The Right Word, review by Melissa Fox
Biographies for kids can be a tricky thing. The author needs to get the right balance between informative and simple enough to understand. And the illustrations need to be interesting enough to engage the reader/listener and keep their attention.
The Right Word: Roget and His Thesaurus does all that spectacularly (remarkably, exceptionally) well.
Bryant and Sweet follow Peter Mark Roget's life, from his birth in 1779 through his education as a doctor and establishing a practice in London. Though it all, however, Roget kept a book of words. The thing that made Roget's book of words so unique (different, peculiar) -- besides the fact that there were more than 260,000 words in there -- , was that rather than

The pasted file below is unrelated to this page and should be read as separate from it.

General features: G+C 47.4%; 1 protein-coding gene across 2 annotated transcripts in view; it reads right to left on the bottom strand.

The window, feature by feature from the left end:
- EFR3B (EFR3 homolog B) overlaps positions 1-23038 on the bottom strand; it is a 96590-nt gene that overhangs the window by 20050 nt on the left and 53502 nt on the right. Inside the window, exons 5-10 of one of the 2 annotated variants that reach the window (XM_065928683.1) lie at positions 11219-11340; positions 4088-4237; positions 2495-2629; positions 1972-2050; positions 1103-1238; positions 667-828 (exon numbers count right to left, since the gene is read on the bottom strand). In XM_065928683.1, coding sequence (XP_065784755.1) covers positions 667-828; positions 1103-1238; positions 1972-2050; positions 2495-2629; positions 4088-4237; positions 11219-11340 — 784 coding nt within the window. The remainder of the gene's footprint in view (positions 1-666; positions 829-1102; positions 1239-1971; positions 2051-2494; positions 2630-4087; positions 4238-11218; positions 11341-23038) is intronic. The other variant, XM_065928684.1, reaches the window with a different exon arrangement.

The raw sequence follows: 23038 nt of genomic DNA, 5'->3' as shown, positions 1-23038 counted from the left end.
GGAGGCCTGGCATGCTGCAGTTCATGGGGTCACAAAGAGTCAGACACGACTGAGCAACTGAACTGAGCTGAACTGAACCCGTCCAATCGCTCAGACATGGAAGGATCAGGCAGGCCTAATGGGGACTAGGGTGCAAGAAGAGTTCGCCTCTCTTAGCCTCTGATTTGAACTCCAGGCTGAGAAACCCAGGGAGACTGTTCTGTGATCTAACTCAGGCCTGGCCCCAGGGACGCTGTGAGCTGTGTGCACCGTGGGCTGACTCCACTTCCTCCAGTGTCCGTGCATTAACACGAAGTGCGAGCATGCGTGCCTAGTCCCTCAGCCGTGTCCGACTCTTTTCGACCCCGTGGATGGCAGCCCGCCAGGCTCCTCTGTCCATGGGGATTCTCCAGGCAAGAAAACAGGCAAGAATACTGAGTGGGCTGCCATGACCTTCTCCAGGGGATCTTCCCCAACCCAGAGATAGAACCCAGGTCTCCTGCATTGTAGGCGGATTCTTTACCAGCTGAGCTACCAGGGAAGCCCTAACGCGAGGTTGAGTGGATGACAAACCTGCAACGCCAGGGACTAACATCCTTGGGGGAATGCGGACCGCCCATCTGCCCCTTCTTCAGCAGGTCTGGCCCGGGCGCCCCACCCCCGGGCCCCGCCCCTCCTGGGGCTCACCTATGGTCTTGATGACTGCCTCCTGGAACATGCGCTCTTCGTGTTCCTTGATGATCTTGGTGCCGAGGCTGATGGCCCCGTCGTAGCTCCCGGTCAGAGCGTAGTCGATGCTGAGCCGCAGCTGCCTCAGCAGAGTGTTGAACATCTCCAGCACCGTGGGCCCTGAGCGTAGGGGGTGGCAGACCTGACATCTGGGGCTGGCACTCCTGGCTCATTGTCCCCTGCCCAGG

organizing the words alphabetically, Roget organized them by topic. The fact that he was compelled (obliged, obligated) to do this -- in spite of a busy medical practice;he didn't actually publish his thesaurus until 1852 -- is interesting (curious, impressive) in itself.
But in Bryant and Sweet's, Roget's story becomes fascinating (engrossing, absorbing, captivating). Bryant picks out the highlights of Roget's life; just enough engage (engross, fascinate) her readers, but not so much that they become overwhelmed (repulsed) or bored (disinterested). And Sweet's illustrations are vibrant (dynamic, lively), busy without feeling crowded, scattered throughout with vintage bits (paper, type drawers, and botanical
drawings, among others). It's a perfect (splendid, impeccable, superb) melding of talents.
Splendid (magnificent, marvelous) for young readers.